In 1986, the Edmund G. Brown State Building on the corner Van Ness and Mcallister in San Francisco was dedicated. In attendance was the late governor, whom the building was named after. He was introduced by then California Assembly Speaker Willie Brown Jr.
Former Gov. Edmund G. “Pat” Brown, the father of current Gov. Jerry Brown, spoke at the dedication. “I knew cousin Willie would get this building named Brown one way or the other,” he joked.
Nobody laughed harder or louder than Willie Brown at the comment. The two are not related; but nobody worked harder than Willie Brown to get that building funded. But it is considered gauche to name a building after a current, sitting politician—so naming it after a figure with the same name is a bit genius.
On Thursday, the state Senate agreed to name the older, wester span of the Bay Bridge after Willie Brown. The new name passed out of the state Assembly on a 68-0 vote and state Senate 26-7. Gov. Jerry Brown, as Mayor of Oakland, had much to do with the final bridge development as Willie, who was Mayor of San Francisco.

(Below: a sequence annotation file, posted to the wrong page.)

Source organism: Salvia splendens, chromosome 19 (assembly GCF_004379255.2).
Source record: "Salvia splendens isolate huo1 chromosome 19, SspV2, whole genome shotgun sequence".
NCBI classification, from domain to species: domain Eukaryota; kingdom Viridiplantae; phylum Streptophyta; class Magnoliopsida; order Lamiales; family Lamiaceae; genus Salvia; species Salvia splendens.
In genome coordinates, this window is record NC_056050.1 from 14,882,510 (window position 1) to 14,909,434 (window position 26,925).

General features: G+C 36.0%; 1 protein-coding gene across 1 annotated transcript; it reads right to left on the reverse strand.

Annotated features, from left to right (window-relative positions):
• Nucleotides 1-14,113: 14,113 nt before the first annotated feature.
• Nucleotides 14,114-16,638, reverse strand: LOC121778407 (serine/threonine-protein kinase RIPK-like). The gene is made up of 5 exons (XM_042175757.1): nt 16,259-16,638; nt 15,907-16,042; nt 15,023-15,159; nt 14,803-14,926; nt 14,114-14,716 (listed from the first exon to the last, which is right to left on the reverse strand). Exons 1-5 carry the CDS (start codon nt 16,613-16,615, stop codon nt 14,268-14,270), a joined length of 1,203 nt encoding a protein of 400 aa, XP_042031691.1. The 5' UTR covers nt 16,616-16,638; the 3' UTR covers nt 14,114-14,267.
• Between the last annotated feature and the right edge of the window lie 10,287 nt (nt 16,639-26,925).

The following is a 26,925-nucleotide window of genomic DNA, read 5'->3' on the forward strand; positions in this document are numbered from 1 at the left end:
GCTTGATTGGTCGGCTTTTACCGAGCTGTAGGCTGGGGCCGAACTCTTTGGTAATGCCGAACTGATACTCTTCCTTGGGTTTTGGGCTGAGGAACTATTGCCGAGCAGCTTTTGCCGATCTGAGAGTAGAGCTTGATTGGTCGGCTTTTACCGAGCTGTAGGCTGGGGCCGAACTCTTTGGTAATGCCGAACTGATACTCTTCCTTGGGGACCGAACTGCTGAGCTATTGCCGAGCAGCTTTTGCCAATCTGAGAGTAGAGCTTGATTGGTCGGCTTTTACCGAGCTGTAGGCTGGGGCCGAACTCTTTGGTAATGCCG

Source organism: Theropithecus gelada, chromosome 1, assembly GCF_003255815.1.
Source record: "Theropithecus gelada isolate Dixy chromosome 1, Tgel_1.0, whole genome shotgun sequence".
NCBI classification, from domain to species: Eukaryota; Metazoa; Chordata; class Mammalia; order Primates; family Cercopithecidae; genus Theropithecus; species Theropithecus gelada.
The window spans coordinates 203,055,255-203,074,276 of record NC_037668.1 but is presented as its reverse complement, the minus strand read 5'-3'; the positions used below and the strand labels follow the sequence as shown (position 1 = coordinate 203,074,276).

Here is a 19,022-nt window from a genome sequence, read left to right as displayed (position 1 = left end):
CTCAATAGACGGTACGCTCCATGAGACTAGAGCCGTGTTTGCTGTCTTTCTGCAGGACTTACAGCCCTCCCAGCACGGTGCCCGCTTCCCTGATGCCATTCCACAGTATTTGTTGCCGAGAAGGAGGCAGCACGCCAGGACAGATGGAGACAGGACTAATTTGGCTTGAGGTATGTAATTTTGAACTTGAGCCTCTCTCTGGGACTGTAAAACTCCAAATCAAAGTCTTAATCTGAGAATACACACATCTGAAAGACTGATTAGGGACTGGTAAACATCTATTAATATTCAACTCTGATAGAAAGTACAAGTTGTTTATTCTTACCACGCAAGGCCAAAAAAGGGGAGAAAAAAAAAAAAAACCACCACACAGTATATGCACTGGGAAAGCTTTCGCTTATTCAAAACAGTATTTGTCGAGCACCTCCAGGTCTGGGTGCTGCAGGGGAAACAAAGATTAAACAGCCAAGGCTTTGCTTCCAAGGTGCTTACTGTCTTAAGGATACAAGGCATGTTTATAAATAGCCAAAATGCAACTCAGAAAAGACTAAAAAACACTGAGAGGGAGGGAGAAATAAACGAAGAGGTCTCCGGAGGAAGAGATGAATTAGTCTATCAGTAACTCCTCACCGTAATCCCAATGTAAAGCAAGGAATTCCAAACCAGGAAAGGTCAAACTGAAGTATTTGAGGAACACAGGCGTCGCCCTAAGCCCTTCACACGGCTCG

Thus, the new name of the Bridge could just as easily have the name of Edmund G. Brown Jr. But it would certainly be unseemly for the governor to name it after himself while in office. Naming it for “cousin” Willie makes a whole lot of sense, and it is a nice gesture coming from this governor—not to mention a sign of genius.
There is no question that Willie Brown deserves the honor of having part of the bridge named after him, given his lifetime of service to the city and county of San Francisco. Considering the political heavyweights who share that last name, there isn’t an infrastructure project since 1958 that does not have a Brown imprimatur.
In San Jose, we have some important things named for politicians: the airport bears the name of Norm Mineta, the train station is dedicated to Rod Diridon, Susan and Phil Hammer have their names on the Rep theater, and the soon-to-be-completed renovation of the convention center will still feature Tom McEnery’s name in its official title.
Naming things after living beings is sometimes controversial. Former State Sen. Quentin Kopp once opined, “I don’t believe in naming anything after people who are living.” One might find such a sentiment ironic, as Kopp’s freeway sign adorns highway 380. He must have changed his mind.
But it is appropriate to name structures to honor those who have historically made a difference. It’s only a bonus if they live to see it.
Rich Robinson is a political consultant in Silicon Valley.